[Repost of material originally appearing on 8 August 2006]
More questions and comments today via eMail.
Do you always use the half-hitch cast-on on two needles for medallions?
No. For octagonal or square medallions predicated on a starting stitch count of 4, or for triangular or hex medallions that start out with 3 stitches, I tend to use an I-cord beginning, working one round of I-cord, then introducing more needles as the work grows. But my I-cord also starts out with half-hitches rather than another, firmer cast-on. I often use the cast-on tail to thread through the half hitch “spine,” drawing up the center purse-string style to make it nice and solid, but not lumpy. The only exception to this is if the center of the medallion is a large hole rather than a solid bit. If the edge of the cast on will be on display because it frames a central hole and structural integrity is key to a neat hole, then I use something more solid – either long-tail or one of the knit-on cast-on family.
I see several sources for learning how to knit lace in the flat, how about a source for the basics on inventing your own in-the-round medallions?
It’s true that analyzing and inventing medallions aren’t as widely addressed as flat lace. Some of the shawl books and specialized Shetland Knitting do go into a quite bit of detail on using lace patterns for center-out, radial increase pieces, but they mostly stick to squares. The most recent edition of Interweave Knits (Fall ’06) has an informative article on what to do if your lacy pattern is interrupted by changing stitch counts – again very useful, but only part of the story. The Lewis Knitting Counterpanes book put out by Taunton gives lots of patterns for medallions, but is rather less useful as a source of hints for designing your own.
In spite of all these great sources, my at-the-elbow source for medallion knitting tips remains the venerable Mary Thomas Book of Knitting Patterns. It’s the companion volume to her Knitting Book. Thomas is one of my personal heroes, both for these books and for her embroidery series. Judith in Oxon in the UK tells me that Mary Thomas grew up in her town, but is now forgotten there. What a shame.
Knitting Pattterns was first published in 1943, and has been in print ever since – most recently in an inexpensive Dover re-issue (pictured above). There’s an extensive on-the-web preview of some content at Google Books if you’re unfamiliar with it (the 1938 Knitting Book preview is also available, current inexpensive Dover edition shown above). For two slim volumes I am constantly amazed at how much info they contain.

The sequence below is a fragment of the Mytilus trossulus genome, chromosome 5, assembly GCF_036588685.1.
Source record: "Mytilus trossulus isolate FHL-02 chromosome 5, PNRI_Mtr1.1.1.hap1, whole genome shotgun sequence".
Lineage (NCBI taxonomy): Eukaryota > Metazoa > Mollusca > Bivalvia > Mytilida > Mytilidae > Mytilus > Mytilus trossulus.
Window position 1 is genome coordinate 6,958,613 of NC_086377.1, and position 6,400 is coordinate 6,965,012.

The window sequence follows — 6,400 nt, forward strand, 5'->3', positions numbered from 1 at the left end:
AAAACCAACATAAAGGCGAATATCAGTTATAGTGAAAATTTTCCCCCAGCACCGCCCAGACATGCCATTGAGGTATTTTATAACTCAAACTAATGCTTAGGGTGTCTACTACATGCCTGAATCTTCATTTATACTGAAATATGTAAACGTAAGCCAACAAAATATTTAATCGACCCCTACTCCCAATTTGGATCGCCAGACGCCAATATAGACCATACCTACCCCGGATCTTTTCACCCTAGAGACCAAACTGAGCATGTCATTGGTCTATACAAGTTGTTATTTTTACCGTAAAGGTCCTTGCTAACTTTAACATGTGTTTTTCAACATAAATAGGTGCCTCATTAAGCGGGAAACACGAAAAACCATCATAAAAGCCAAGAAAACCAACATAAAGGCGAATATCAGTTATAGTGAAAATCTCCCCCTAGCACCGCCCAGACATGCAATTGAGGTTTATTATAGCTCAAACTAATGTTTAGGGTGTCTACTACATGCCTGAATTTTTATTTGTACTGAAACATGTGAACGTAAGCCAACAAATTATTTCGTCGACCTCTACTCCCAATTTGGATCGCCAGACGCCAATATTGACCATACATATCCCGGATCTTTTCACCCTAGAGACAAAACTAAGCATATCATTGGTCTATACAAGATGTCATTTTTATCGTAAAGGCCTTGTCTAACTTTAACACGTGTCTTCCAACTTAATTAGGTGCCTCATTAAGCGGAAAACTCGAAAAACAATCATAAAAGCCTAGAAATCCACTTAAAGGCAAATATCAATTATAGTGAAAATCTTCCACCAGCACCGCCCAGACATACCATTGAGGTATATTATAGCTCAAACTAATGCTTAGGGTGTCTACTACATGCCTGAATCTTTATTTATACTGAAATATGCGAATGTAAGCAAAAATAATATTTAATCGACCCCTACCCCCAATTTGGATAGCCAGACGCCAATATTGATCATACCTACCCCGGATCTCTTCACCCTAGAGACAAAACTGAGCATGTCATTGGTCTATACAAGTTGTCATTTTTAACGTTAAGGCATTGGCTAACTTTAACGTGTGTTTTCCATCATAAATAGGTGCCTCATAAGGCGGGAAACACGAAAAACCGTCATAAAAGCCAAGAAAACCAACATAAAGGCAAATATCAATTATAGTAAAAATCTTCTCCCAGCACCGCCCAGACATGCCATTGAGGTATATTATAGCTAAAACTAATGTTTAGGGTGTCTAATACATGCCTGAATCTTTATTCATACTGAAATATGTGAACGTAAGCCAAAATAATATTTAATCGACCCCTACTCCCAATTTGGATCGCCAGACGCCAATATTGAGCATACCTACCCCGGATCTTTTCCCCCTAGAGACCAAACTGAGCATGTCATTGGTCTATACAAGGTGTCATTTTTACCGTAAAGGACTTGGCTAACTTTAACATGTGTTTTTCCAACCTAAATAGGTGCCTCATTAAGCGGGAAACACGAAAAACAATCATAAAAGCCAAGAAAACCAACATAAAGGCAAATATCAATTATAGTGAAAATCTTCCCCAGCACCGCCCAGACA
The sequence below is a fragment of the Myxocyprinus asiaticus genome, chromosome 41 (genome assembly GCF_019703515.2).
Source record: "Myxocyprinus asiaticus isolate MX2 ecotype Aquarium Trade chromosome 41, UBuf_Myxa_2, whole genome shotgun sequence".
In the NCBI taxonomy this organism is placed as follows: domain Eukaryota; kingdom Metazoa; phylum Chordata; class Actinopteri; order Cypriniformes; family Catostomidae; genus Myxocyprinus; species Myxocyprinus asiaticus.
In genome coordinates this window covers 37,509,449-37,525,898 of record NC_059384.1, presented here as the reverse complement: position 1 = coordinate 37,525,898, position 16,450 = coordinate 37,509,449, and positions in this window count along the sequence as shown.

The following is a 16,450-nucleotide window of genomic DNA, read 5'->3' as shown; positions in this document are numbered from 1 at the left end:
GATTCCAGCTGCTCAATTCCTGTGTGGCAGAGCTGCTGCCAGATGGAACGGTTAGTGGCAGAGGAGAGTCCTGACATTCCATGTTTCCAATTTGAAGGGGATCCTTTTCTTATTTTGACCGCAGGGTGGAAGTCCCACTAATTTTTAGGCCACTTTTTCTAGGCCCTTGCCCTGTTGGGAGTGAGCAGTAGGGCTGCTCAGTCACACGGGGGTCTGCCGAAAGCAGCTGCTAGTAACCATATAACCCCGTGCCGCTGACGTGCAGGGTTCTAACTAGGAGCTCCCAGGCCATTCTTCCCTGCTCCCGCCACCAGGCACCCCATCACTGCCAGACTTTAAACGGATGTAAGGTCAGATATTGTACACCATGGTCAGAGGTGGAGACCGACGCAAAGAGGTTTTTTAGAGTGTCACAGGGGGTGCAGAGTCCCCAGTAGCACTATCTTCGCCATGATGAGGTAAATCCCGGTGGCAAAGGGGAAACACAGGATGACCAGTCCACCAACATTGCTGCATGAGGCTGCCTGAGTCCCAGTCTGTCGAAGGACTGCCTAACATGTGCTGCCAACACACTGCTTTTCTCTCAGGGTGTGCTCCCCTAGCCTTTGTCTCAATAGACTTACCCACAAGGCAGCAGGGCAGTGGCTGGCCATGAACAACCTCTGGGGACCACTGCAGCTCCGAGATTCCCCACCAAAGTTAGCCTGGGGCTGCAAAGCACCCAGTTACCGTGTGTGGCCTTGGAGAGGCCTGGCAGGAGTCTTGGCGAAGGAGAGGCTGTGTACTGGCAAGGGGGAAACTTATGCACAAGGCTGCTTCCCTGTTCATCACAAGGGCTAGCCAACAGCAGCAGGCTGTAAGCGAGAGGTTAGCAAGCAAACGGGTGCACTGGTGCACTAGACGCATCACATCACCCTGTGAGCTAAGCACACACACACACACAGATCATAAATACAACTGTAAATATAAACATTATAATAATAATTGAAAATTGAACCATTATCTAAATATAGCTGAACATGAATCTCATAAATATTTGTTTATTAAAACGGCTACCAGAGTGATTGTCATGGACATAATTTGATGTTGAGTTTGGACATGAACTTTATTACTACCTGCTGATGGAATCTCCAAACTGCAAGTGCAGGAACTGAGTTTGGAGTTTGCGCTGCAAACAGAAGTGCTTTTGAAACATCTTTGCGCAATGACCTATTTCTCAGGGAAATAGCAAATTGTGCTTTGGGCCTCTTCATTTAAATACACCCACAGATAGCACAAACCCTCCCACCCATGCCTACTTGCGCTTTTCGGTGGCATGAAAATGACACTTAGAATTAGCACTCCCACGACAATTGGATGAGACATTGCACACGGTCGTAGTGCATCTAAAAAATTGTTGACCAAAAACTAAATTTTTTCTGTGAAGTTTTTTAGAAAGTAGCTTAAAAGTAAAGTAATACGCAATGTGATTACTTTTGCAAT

The Thomas books bridge the Victorian and post-Victorian era ladies’ pattern magazines, compendiums and encyclopedias of needlework (Weldon’s, de Dillmont) and modern knitting guides (Vogue, Principles of Knitting). Thomas tried to seek out what was offered in conteporary scholarly info on textile history, and to explain some of the more esoteric aspects of craft execution in a non-ambiguous way – targeting an audience interested in process and technique rather than in devised patterns. For example, she was one of the first to use a system of standard block symbols to represent knitting texture and colorwork patterns in graphed format.
Of course nothing is perfect. Her knitting history reflects the state of research at the time she was writing, and is not as devoid of folk myth as is R. Rutt’s, but it’s not bad either. The biggest criticism people have of the Thomas books is of the small illustrations sprinkled throughout. The drawings are by “Miss H. Lyon-Wood, Miss Dorothy Dunmore and Miss Margaret Agutter” and reflect a rather colonial world view (especially of non-Europeans) that today would be considered culturally and racially insensitive. Of all the books, the Knitting Patterns (her last) has the least of these little cartoons, and her earlier works on embroidery, the most. As an aside, it’s also worth noting that Agutter wrote books on cross stitch, crochet and patchwork quilting, and as a respected knitting expert, worked with James Norbury on Odham’s Encyclopaedia of Knitting. I’ve heard rumors that the other two seem to have provided small illustrations and marginalia for several other contemporary books, plus some childrens’ book illustrations, but haven’t been able to confirm them.
Overlooking these flaws, things that recommend Knitting Patterns include sections on all sorts of lesser seen esoterica, including Filet Knitting (knitting in imitation of fliet crochet); picot point knitting (an amazingly fiddly bit of freeform scrumwork to make petal and flower-shaped bits of detached knitting for edgings or raised decoration); and basic steps in medallion knitting geometries. On the whole, given the ubiquity and extreme inexpensiveness of the Thomas books (both can be found used for under $2.00 each), they are useful additions to anyone’s knitting library.
Other sources that delve into the mysteries of knitting medallions in the round include B. Walker’s recently compiled Fourth Treasury of Knitting Patterns, in which a non-traditional approach to medallion knititng is addressed as an offshoot of directional knitting; and unlikely as it sounds – in the standard center-out method, inJudy Brittain’s Bantam Step by Step Book of Needlecraft. I’ve written about the Bantam book before.